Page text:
I have had quite a lot of inquiries about how I make my panels, so I thought I would give some insight into the process.
If you're already interested in making panels, the romantic glamour of the stretched canvas has probably worn off and you've recognized the weaknesses of using a flimsy fabric for a support. If you're not already interested in making panels, you should be, and I'll take this opportunity to explain why.
First of all, it's important to get past the romantic images we have in our heads about being an artist. This includes drinking absinthe, drawing Moulin Rouge hookers, wearing a beret, dying in a garret from cystic syphillis...and painting on stretched linen. Did you know that important oil paintings were all done on panels back in the very beginning, and that stretched linen as a support was a bit of newfangled material at one time? So don't use linen just because it seems authentic. Go to a museum and compare the paintings that were done on linen with those done on panel. Panel always wins, hands down. Linen is a fragile support--it is easily punctured and torn. Linen is also a very absorbent material too (it's often used in tea towels) and it will expand and contract with available atmospheric moisture. This expansion and contraction in the support will create tension in the paint layers, leading to cracking and delamination. Also, if you paint on linen, at some point some asshole will take your canvas off its stretcher bars and roll it up, causing more cracking.
That said, I like painting on linen. I rely on the weave to add texture and grain to my paintings. So my dilemma was to create an ideal support that incorporated linen, but stabilized it as a panel. My three big tasks were to find the ideal linen, the perfect panel, and the right glue.
I used Claessens oil primed linen for a very long time. I liked the texture of it, but later discovered it was Zinc primed. Pretty much Zinc is the baby bird of priming: it looks adorable but doesn't stand up to blunt force trauma. Besides, it cracks when exposed to temperature fluctuations. I eventually found New Traditions Art Panels and New York Central Art Supply. They are some of the very few manufacturers that use lead priming. Lead is far more flexible and durable than both Titanium and Zinc. The only downside was the time lag between placing an order for a custom panel, and receiving it in the mail up here in Canada. I simply can't wait four weeks for a panel when my ADD wants it now. The good news is that they sell rolls of lead primed linen through their L series (L600, L280, and L219) so you can make your own panels to size. I typically steer towards the L219 as I like a little tooth to my linen. Bam, first problem solved.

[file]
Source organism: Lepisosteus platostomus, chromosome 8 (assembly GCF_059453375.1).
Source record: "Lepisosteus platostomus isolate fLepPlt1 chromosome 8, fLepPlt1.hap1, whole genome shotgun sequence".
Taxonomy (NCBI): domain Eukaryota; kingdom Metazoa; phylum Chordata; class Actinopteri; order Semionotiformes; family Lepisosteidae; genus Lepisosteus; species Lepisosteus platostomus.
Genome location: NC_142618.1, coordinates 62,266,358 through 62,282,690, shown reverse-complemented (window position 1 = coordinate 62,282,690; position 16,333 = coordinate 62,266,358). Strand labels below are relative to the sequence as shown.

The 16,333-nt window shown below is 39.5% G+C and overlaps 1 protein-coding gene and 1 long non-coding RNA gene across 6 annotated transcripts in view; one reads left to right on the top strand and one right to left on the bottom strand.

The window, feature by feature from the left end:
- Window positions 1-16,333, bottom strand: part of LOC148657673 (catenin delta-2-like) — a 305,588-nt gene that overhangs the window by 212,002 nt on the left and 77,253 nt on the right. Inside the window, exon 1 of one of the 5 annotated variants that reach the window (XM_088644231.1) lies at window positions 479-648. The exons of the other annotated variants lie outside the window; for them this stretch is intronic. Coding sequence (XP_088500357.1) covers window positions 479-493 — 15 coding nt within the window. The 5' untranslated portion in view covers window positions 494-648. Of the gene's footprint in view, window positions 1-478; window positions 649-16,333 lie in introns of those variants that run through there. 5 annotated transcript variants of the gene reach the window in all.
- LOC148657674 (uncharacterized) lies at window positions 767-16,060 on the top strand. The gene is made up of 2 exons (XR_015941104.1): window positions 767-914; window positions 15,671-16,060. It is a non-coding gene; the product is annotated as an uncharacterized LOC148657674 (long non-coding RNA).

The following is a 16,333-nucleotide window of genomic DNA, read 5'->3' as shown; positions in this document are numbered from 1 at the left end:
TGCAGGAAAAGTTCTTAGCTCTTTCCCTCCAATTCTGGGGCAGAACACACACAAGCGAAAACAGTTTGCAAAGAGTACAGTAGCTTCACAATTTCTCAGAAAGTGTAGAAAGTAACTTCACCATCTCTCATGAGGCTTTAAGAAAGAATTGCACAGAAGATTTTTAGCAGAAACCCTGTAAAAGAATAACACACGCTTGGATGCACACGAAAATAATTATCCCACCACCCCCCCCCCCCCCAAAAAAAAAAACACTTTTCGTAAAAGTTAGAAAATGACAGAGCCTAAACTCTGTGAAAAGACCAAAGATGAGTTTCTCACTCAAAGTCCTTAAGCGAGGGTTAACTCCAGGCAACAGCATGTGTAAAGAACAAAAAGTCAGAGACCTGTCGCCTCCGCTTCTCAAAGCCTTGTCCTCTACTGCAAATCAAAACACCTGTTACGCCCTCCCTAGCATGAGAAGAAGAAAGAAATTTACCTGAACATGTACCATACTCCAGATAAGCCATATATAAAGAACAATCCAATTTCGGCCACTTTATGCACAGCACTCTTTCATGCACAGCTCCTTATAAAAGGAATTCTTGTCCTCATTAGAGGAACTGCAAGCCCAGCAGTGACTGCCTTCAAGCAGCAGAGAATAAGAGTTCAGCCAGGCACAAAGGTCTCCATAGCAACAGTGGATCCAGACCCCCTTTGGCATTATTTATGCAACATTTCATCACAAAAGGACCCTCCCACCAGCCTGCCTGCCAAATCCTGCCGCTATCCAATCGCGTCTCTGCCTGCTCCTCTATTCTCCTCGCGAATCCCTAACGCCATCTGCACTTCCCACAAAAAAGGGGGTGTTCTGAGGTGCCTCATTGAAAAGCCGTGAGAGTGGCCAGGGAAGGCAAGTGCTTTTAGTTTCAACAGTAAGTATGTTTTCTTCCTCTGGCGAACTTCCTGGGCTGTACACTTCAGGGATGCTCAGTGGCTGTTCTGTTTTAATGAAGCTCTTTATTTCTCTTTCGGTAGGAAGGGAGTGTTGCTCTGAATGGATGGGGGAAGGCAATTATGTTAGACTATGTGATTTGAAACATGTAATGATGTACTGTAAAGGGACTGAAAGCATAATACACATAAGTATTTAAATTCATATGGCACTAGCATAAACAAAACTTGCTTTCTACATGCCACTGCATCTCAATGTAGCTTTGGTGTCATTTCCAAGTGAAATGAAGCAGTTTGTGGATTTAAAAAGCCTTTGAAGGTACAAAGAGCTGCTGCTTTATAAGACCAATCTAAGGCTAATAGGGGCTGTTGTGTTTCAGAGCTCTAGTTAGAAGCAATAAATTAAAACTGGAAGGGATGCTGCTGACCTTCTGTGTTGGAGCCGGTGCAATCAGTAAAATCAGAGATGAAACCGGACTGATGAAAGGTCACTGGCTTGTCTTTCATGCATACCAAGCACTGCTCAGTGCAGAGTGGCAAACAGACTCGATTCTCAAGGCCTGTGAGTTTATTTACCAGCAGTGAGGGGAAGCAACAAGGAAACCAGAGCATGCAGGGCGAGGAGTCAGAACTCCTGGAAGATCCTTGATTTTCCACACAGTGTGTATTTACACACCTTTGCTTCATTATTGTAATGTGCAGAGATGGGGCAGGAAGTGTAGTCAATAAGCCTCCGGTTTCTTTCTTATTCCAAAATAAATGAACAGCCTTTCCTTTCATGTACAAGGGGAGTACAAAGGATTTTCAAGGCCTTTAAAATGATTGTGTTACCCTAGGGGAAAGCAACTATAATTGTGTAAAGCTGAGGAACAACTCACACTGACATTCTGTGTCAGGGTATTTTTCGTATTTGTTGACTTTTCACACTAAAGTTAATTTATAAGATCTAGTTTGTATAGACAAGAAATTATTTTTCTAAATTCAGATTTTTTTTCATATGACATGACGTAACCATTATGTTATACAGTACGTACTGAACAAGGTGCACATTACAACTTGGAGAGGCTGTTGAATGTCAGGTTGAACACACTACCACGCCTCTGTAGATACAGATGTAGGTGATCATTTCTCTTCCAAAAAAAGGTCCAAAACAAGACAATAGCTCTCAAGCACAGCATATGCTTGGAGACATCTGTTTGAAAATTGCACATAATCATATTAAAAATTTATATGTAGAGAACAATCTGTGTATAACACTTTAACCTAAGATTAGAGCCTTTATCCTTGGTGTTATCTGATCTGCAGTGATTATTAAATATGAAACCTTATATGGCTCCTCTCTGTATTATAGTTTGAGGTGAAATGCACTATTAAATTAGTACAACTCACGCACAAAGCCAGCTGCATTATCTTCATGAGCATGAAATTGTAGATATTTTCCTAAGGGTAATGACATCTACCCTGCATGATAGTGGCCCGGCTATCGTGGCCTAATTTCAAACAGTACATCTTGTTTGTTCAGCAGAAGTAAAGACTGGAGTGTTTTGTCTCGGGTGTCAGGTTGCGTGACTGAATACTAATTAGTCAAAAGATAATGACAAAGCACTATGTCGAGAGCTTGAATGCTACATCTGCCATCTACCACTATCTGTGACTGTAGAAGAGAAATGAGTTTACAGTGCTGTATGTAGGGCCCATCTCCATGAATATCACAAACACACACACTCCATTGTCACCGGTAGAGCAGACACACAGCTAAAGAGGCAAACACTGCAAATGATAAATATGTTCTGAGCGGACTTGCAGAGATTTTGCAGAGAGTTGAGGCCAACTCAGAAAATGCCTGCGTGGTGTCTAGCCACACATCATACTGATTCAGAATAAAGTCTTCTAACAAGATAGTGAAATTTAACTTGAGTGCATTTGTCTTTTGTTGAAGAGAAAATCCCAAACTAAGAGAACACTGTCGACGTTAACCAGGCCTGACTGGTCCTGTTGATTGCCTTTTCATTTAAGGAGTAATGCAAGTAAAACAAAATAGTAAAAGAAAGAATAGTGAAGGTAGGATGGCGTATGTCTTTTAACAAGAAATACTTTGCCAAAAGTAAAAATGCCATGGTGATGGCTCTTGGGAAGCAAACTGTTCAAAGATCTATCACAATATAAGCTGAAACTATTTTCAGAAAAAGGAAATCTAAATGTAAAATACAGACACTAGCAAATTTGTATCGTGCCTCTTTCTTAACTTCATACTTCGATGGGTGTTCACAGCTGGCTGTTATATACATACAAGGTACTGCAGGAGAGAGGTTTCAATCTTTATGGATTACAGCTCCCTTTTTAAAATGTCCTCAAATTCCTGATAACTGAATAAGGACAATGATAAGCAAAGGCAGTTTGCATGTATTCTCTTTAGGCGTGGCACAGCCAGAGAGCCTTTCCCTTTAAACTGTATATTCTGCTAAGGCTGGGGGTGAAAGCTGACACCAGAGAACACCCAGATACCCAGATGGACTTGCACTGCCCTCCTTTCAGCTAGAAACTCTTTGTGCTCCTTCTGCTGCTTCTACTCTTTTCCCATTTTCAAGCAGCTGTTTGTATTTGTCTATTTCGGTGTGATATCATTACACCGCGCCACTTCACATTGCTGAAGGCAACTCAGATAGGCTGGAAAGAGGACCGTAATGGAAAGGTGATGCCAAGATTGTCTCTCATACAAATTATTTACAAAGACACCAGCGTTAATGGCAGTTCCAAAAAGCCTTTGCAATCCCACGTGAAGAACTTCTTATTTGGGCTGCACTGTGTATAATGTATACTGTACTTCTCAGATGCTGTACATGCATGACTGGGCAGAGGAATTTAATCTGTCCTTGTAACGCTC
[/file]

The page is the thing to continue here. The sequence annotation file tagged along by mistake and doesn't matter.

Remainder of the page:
Problem number two: supports. Wood of course is what most people default to, including myself for awhile. This is where having a woodshop would have been helpful when I lived in Toronto. Instead I would go to Home Depot, watch them butcher the wood I asked them to cut, and as a result I would just kind of leave it in the plumbing aisle and run away. The problem with these big box hardware stores is that they only offer fairly cheap crappy wood. Fiberboard is terrible and is pretty much like fancy cardboard. The birch ply they carry is really just meant for sub-floors and has too many inconsistencies throughout the layers. It helps to find an outlet the sells wood to professional carpenters. I found the only usable thing was baltic birch ply that is used for cabinets, which can only be found at specialty wood stores and is quite pricey. It's still not ideal, though. The edges can splinter and there's always a knot in the wood right where you don't want it. Plus, it can still warp.
Then...a solution. What have we learned from every Planet of the Apes movie? That's right, roadsigns always survive an apocalypse. And what are road sign made of...Dibond. Dibond is a type of flat panel that consists of two thin aluminum sheets bonded to a non-aluminum core. It is inert, does not expand and contract like wood, is lightweight, does not absorb moisture, is easy to cut on any tablesaw, and is more or less puncture proof. It is also coated and can even be painted on directly. Bam, problem solved. Dibond can be found at sign makers shops and industrial plastics stores at a price comparable to high quality plywood.
Problem number three: the glue. I have tried many pH neutral glues, from Miracle Muck to Lineco. In order to adhere linen to panel, you need a brayer and a crap load of bricks, books, or one dead elephant. I have had about an 80 percent success rate with these, which meant a lot of ruined panels and swearing. In addition, I had to wait overnight to find out if they even came out alright.
Solution, Beva 371 2.5mm Film. The film, which is inert, comes in a roll and is activated with heat (around 160 F, 71 C for my Canadian followers, or room temperature for people who live in the desert). However, a dry mounting press is required to combine the adhesive, dibond, and linen together. You can pick up a mounting press for as low as a couple hundred bucks on craigslist. Any photo store might have an old one kicking around. It takes only about 5 minutes for the glue to adhere using the press. They can also be used to make Panini's.
NOTE: It is possible to make larger panels simply by pressing each half of the panel at a time.
All my nerdy research has lead me to making panels in this way and I am not aware of a faster OR more archival method of panel preparation. Also, a lot of this information I didn't steal from Julio and Candice when we went down to visit them in California....ok I stole it.